Why I want to help you share your Asian/Pacific American family’s stories this May
I appreciate all the attention in recent months to violence against Asian Americans.
And I appreciate the annual, official recognition of May as Asian/Pacific American Heritage Month.
But I also think we can do better.
Asian Americans and Pacific Islanders (Asian/Pacific Americans for short) now represent more than 5 percent of the United States population, a massive increase since the 1960s. We come from more than 20 countries of origin, and our families often sacrificed a lot to come here. And we have gone further than our parents and grandparents could have expected.
My mother came from South Korea in the 1960s thanks to her sister, who had gotten married to a Russian-born U.S. citizen. She wanted all of her children to become doctors, just like my father was. I eventually got around to asking her why. “Because we were immigrants and I did not think you could succeed in America as anything other than a doctor or engineer,” she said.
She underestimated America and she underestimated us.
Many Asian Americans did start off as doctors and engineers in the 1960s and 1970s, because that is what the immigration laws preferred. But we did not stay in those fields, and America has proven more welcoming and open than my mother expected.
My brothers and I all got doctorate degrees, just not medical ones. We all became lawyers, and I even represented you and this great country for 11 years as a federal prosecutor. “Stephen Lee for the United States,” I said when I appeared in court, feeling every time a little extra pride and weight because of my parents.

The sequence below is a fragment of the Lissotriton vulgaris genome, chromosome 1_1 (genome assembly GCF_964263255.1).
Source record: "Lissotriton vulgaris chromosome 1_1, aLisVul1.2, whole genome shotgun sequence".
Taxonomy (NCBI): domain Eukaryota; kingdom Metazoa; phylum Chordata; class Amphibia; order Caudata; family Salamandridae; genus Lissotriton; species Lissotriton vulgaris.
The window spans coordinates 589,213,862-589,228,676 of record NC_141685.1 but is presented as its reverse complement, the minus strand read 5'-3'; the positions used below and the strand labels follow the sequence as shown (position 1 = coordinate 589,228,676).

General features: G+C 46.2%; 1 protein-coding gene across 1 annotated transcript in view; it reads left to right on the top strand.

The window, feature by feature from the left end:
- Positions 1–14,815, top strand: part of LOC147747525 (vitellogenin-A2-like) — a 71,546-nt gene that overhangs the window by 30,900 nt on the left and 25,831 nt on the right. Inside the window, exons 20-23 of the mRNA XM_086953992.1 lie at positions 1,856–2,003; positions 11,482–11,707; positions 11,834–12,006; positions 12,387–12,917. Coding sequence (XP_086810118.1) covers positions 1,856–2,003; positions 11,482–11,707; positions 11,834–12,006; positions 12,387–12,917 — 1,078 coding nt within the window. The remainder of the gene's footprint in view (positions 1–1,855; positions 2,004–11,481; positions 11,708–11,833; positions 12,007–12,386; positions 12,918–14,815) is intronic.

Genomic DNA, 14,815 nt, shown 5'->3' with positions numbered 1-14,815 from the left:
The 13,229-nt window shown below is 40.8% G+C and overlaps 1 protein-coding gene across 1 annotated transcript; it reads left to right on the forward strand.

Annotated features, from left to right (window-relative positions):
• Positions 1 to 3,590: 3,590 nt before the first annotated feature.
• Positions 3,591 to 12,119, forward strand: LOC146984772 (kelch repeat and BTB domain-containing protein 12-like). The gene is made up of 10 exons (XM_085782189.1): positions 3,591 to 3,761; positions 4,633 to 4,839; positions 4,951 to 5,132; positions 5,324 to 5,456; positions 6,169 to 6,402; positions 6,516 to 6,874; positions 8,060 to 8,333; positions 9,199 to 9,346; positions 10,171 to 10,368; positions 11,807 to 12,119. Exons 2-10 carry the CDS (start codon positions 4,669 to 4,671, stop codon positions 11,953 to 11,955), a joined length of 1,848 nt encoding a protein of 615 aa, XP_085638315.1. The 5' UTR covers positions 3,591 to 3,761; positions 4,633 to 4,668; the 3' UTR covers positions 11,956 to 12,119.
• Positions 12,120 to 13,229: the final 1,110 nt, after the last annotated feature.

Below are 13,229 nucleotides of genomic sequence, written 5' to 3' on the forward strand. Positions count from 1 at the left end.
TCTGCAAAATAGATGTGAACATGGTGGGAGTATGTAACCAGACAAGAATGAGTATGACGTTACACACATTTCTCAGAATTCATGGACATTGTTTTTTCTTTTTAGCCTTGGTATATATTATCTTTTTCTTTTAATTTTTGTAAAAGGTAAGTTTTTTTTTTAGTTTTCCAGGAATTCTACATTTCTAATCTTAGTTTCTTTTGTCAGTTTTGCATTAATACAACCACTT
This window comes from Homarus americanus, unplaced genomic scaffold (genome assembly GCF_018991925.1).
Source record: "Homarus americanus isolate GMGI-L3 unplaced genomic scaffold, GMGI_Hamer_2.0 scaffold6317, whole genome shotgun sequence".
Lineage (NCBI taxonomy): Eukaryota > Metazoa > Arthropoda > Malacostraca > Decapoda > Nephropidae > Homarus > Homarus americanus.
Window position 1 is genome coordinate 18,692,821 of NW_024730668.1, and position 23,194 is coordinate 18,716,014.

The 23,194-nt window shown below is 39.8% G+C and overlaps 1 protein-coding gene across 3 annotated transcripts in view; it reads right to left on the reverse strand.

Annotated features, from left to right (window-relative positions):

We grew up in a mostly white area (I was the only non-blond kid on my elementary-school soccer team), and I spoke so little Korean growing up that I only learned the Korean word for “friend” from a college friend who was not Asian American. My two brothers married women who were not Asian American, and I happened to marry someone who happens to be Korean American, much to my mother’s shock and delight (my wife’s too, most of the time!).
My family’s experience has little to do with the Atlanta shootings or a politician’s slurs or Vincent Chin or the Japanese-American incarceration. Yes, we’ve faced discrimination, slights and micro-aggressions — I bristle every time that I get asked, “Where are you from” and the typical follow-up, “No, where are you really from.”
But our experience, like many Asian/Pacific Americans’ experience, is that of people who made epic journeys and sacrifices in order to make a better life for themselves and their families.
Here. In America. As Americans.
And then as Asian/Pacific Americans (or Asian Americans, Korean Americans, etc.).
I don’t think we talk about this enough or take pride in this enough.
And that’s what I want to do something about this year, and that’s what I want you to join me in.
I know a lot about my family’s heritage because I’ve interviewed my mother, my in-laws, and my late stepfather multiple times (I was a reporter before becoming a prosecutor). I lost access to huge parts of my family’s heritage when my father passed away when I was 16 years old, but I’ve reconstructed some through my mother (and also through my mother-in-law, thanks to a “coincidence bombshell” that you may have heard about on This American Life).